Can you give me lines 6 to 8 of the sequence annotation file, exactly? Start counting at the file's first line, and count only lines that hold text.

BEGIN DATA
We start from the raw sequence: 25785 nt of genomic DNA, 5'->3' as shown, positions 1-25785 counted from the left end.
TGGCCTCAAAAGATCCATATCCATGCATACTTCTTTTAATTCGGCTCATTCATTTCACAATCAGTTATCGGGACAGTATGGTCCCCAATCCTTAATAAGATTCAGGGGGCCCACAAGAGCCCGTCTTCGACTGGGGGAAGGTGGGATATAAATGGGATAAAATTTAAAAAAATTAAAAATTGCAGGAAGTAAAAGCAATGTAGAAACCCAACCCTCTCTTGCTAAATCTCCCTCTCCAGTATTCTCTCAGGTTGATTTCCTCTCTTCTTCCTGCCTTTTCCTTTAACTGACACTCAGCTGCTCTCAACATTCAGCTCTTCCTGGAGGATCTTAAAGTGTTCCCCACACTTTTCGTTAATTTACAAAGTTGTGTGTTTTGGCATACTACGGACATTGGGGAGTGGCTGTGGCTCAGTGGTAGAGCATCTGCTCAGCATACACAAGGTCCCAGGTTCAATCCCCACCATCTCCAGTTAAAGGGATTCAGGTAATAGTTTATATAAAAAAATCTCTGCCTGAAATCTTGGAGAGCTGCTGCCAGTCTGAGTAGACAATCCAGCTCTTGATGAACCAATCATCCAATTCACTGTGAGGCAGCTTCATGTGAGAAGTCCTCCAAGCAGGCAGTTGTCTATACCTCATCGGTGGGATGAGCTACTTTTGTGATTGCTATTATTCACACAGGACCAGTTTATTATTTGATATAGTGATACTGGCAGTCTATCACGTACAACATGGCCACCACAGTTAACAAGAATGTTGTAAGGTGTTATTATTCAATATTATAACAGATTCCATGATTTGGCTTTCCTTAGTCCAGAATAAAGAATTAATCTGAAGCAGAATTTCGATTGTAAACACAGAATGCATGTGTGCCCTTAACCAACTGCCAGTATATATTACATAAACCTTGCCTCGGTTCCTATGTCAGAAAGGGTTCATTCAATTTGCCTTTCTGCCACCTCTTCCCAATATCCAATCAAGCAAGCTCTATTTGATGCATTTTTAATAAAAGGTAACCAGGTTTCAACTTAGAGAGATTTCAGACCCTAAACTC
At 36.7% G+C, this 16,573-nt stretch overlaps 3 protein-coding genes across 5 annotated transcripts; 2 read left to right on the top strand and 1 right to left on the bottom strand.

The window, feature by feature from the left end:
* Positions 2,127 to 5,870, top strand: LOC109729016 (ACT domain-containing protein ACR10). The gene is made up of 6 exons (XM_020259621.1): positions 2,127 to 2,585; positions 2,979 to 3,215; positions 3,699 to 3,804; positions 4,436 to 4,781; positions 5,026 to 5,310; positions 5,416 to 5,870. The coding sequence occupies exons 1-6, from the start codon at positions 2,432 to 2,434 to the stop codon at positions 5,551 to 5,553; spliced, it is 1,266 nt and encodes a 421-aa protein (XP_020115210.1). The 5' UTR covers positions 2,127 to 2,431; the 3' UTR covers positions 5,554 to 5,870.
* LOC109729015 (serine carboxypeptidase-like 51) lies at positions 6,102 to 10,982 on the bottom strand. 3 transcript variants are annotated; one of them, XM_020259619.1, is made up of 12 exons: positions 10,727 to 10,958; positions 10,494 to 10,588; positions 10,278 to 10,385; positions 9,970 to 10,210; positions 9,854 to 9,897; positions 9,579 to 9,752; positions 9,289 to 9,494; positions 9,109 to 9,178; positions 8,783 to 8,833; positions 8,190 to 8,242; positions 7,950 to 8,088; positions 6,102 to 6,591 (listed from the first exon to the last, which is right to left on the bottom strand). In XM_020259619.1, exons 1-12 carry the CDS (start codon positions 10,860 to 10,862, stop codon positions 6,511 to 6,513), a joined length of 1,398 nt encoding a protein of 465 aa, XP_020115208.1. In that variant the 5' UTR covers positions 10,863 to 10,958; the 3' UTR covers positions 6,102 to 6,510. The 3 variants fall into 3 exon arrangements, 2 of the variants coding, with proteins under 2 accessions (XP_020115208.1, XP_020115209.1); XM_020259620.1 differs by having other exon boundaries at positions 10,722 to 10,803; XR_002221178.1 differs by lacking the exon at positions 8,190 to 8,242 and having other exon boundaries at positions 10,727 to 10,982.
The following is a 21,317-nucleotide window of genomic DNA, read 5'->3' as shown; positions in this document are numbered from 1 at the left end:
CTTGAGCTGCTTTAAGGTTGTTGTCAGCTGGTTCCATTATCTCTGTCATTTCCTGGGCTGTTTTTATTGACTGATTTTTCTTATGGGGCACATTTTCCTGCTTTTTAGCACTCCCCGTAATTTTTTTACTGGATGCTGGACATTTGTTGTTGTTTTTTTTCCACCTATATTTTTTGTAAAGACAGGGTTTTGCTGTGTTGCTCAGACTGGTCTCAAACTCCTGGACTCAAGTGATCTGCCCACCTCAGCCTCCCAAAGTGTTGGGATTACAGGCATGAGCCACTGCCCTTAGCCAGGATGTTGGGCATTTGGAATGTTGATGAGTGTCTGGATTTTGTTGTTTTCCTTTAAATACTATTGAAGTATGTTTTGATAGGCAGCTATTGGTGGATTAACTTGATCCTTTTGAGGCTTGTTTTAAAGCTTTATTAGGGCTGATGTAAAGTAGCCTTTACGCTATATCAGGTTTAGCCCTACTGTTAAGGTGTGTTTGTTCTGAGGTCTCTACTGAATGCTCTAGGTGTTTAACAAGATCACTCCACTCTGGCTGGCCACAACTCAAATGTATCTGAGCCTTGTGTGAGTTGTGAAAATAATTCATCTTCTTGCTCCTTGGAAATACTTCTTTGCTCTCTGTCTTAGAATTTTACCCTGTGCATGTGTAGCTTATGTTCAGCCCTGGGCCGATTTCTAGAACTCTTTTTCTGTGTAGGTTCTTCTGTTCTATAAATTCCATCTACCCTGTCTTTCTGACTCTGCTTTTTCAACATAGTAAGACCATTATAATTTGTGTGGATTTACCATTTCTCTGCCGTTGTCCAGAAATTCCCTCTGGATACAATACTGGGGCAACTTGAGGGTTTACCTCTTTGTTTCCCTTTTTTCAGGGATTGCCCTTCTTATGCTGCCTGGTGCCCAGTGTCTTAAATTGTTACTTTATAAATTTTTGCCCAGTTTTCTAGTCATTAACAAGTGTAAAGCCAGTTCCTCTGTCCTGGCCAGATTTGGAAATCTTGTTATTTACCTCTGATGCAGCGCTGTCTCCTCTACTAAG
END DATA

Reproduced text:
* LOC109729015 (serine carboxypeptidase-like 51) lies at positions 6,102 to 10,982 on the bottom strand. 3 transcript variants are annotated; one of them, XM_020259619.1, is made up of 12 exons: positions 10,727 to 10,958; positions 10,494 to 10,588; positions 10,278 to 10,385; positions 9,970 to 10,210; positions 9,854 to 9,897; positions 9,579 to 9,752; positions 9,289 to 9,494; positions 9,109 to 9,178; positions 8,783 to 8,833; positions 8,190 to 8,242; positions 7,950 to 8,088; positions 6,102 to 6,591 (listed from the first exon to the last, which is right to left on the bottom strand). In XM_020259619.1, exons 1-12 carry the CDS (start codon positions 10,860 to 10,862, stop codon positions 6,511 to 6,513), a joined length of 1,398 nt encoding a protein of 465 aa, XP_020115208.1. In that variant the 5' UTR covers positions 10,863 to 10,958; the 3' UTR covers positions 6,102 to 6,510. The 3 variants fall into 3 exon arrangements, 2 of the variants coding, with proteins under 2 accessions (XP_020115208.1, XP_020115209.1); XM_020259620.1 differs by having other exon boundaries at positions 10,722 to 10,803; XR_002221178.1 differs by lacking the exon at positions 8,190 to 8,242 and having other exon boundaries at positions 10,727 to 10,982.
The following is a 21,317-nucleotide window of genomic DNA, read 5'->3' as shown; positions in this document are numbered from 1 at the left end:
CTTGAGCTGCTTTAAGGTTGTTGTCAGCTGGTTCCATTATCTCTGTCATTTCCTGGGCTGTTTTTATTGACTGATTTTTCTTATGGGGCACATTTTCCTGCTTTTTAGCACTCCCCGTAATTTTTTTACTGGATGCTGGACATTTGTTGTTGTTTTTTTTCCACCTATATTTTTTGTAAAGACAGGGTTTTGCTGTGTTGCTCAGACTGGTCTCAAACTCCTGGACTCAAGTGATCTGCCCACCTCAGCCTCCCAAAGTGTTGGGATTACAGGCATGAGCCACTGCCCTTAGCCAGGATGTTGGGCATTTGGAATGTTGATGAGTGTCTGGATTTTGTTGTTTTCCTTTAAATACTATTGAAGTATGTTTTGATAGGCAGCTATTGGTGGATTAACTTGATCCTTTTGAGGCTTGTTTTAAAGCTTTATTAGGGCTGATGTAAAGTAGCCTTTACGCTATATCAGGTTTAGCCCTACTGTTAAGGTGTGTTTGTTCTGAGGTCTCTACTGAATGCTCTAGGTGTTTAACAAGATCACTCCACTCTGGCTGGCCACAACTCAAATGTATCTGAGCCTTGTGTGAGTTGTGAAAATAATTCATCTTCTTGCTCCTTGGAAATACTTCTTTGCTCTCTGTCTTAGAATTTTACCCTGTGCATGTGTAGCTTATGTTCAGCCCTGGGCCGATTTCTAGAACTCTTTTTCTGTGTAGGTTCTTCTGTTCTATAAATTCCATCTACCCTGTCTTTCTGACTCTGCTTTTTCAACATAGTAAGACCATTATAATTTGTGTGGATTTACCATTTCTCTGCCGTTGTCCAGAAATTCCCTCTGGATACAATACTGGGGCAACTTGAGGGTTTACCTCTTTGTTTCCCTTTTTTCAGGGATTGCCCTTCTTATGCTGCCTGGTGCCCAGTGTCTTAAATTGTTACTTTATAAATTTTTGCCCAGTTTTCTAGTCATTAACAAGTGTAAAGCCAGTTCCTCTGTCCTGGCCAGATTTGGAAATCTTGTTATTTACCTCTGATGCAGCGCTGTCTCCTCTACTAAG